According to a new poll, two thirds of Americans can't name a single member of the Court. Meanwhile, these people are more powerful than they've been in a long time.
It's the second half of August, which means it's the time for vacations, political scandals, and polls about how ignorant hundreds of millions of Americans are about even the most basic questions of modern governance. As to topic three, this week's leader in the clubhouse is a new poll that reveals that two-thirds of all Americans can't name a single justice of the United States Supreme Court. This after a Court term which was one of the most profound and contentious of its generation.
Chief Justice John Roberts led the way in name recognition -- but only one in five respondents could name him. At the bottom of the list was Justice Stephen Breyer, the Clinton appointee identified by only 3 percent of those surveyed. Justice Anthony Kennedy, the swing vote who decides so many of those critical 5-4 cases? Only one in ten could identify him. Do yourself a favor. Right after you read the piece about the poll, read Adam Liptak's interesting piece from Monday in The New York Times. Its essence?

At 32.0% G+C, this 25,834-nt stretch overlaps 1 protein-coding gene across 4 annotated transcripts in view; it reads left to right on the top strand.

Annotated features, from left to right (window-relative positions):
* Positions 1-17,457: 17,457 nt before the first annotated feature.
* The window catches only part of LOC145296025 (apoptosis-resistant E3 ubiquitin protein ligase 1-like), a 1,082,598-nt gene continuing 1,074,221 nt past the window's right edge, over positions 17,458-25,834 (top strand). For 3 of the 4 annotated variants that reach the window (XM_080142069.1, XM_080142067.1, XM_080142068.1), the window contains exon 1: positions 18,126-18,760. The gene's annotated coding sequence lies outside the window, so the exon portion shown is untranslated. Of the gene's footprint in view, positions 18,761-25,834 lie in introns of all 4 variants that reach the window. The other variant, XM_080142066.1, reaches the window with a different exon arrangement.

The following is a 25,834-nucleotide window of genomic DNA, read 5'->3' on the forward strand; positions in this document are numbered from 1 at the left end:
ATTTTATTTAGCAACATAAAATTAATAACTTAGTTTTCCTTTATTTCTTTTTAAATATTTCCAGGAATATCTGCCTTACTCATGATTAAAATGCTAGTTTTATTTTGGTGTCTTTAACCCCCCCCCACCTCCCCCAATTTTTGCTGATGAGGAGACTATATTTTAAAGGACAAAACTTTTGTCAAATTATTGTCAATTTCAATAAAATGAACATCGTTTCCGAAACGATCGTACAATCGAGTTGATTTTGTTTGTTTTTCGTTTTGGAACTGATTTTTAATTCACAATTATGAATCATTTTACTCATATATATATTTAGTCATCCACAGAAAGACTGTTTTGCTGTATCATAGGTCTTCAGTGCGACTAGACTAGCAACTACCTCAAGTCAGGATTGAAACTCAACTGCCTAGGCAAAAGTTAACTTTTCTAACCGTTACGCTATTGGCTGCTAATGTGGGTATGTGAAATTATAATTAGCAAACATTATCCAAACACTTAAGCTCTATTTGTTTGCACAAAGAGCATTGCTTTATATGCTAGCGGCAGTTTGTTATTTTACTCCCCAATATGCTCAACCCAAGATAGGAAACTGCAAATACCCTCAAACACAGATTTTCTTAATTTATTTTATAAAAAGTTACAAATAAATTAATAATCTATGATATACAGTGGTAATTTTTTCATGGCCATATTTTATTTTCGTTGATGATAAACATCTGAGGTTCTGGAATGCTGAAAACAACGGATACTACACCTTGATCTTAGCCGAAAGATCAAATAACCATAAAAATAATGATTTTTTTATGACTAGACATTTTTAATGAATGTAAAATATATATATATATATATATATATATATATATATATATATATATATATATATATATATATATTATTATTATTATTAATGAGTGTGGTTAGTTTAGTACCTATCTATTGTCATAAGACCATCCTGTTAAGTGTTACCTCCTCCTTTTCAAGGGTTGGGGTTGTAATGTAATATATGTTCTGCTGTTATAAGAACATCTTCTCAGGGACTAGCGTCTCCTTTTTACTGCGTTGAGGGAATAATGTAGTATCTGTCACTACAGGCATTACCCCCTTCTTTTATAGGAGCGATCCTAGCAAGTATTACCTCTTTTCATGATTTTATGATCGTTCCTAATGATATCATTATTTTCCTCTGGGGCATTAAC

An overlooked consequence of the current polarization and gridlock in Congress, a new study found, has been a huge transfer of power to the Supreme Court. It now almost always has the last word, even in decisions that theoretically invite a Congressional response.